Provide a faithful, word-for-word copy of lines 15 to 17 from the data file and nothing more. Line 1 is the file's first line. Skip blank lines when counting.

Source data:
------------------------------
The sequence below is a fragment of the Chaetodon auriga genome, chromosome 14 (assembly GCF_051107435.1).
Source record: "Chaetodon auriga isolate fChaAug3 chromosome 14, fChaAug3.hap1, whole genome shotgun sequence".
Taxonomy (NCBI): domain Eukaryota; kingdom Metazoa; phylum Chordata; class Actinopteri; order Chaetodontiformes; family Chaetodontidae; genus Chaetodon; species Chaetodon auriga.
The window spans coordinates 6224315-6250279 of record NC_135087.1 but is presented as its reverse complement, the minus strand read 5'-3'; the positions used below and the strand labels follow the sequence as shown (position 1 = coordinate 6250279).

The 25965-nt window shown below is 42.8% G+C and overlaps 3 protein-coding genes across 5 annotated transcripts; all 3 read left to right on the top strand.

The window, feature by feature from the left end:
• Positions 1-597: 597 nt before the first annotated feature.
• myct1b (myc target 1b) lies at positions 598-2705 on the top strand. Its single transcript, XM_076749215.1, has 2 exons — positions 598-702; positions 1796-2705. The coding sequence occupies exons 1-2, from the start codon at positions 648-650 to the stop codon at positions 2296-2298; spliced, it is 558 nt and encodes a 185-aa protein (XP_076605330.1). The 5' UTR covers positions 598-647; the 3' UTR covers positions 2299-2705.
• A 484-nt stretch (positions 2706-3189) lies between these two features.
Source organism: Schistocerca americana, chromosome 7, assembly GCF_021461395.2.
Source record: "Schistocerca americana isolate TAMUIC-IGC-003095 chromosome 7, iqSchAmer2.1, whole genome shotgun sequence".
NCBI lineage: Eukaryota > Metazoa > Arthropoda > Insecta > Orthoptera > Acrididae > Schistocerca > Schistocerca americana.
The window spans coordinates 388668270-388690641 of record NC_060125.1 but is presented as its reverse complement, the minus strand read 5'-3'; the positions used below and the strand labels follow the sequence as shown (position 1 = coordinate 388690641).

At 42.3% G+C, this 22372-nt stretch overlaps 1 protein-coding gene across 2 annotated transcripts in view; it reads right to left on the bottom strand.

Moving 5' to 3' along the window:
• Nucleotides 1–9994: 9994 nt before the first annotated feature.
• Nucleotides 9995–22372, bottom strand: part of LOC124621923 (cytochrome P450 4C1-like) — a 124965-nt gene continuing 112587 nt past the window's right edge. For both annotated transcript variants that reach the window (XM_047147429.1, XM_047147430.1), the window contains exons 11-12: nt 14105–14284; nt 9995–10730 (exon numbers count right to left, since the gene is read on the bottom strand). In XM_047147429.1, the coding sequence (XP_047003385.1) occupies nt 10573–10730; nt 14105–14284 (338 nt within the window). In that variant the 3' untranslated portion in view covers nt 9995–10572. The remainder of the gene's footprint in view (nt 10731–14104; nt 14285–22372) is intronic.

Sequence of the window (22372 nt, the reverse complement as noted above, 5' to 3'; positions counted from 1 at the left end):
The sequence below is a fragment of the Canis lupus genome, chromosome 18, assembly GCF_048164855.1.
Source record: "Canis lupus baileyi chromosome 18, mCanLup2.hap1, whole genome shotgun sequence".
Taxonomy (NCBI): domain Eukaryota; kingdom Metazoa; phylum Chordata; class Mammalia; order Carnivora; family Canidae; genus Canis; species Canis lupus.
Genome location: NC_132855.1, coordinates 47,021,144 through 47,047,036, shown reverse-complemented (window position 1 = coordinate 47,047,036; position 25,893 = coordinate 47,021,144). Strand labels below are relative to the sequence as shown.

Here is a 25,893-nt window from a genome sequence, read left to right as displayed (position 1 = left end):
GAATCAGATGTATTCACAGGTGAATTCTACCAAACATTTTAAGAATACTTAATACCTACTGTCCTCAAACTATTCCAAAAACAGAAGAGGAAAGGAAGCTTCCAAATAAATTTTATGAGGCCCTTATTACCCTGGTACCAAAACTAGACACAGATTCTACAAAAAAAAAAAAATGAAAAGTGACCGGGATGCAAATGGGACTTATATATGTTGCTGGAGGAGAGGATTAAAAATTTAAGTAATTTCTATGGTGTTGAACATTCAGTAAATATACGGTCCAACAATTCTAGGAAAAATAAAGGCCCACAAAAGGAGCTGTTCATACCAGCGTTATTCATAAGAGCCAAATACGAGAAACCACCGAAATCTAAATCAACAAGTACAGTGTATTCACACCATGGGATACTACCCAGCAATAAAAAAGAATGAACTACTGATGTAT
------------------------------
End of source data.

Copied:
Moving 5' to 3' along the window:
• Nucleotides 1–9994: 9994 nt before the first annotated feature.
• Nucleotides 9995–22372, bottom strand: part of LOC124621923 (cytochrome P450 4C1-like) — a 124965-nt gene continuing 112587 nt past the window's right edge. For both annotated transcript variants that reach the window (XM_047147429.1, XM_047147430.1), the window contains exons 11-12: nt 14105–14284; nt 9995–10730 (exon numbers count right to left, since the gene is read on the bottom strand). In XM_047147429.1, the coding sequence (XP_047003385.1) occupies nt 10573–10730; nt 14105–14284 (338 nt within the window). In that variant the 3' untranslated portion in view covers nt 9995–10572. The remainder of the gene's footprint in view (nt 10731–14104; nt 14285–22372) is intronic.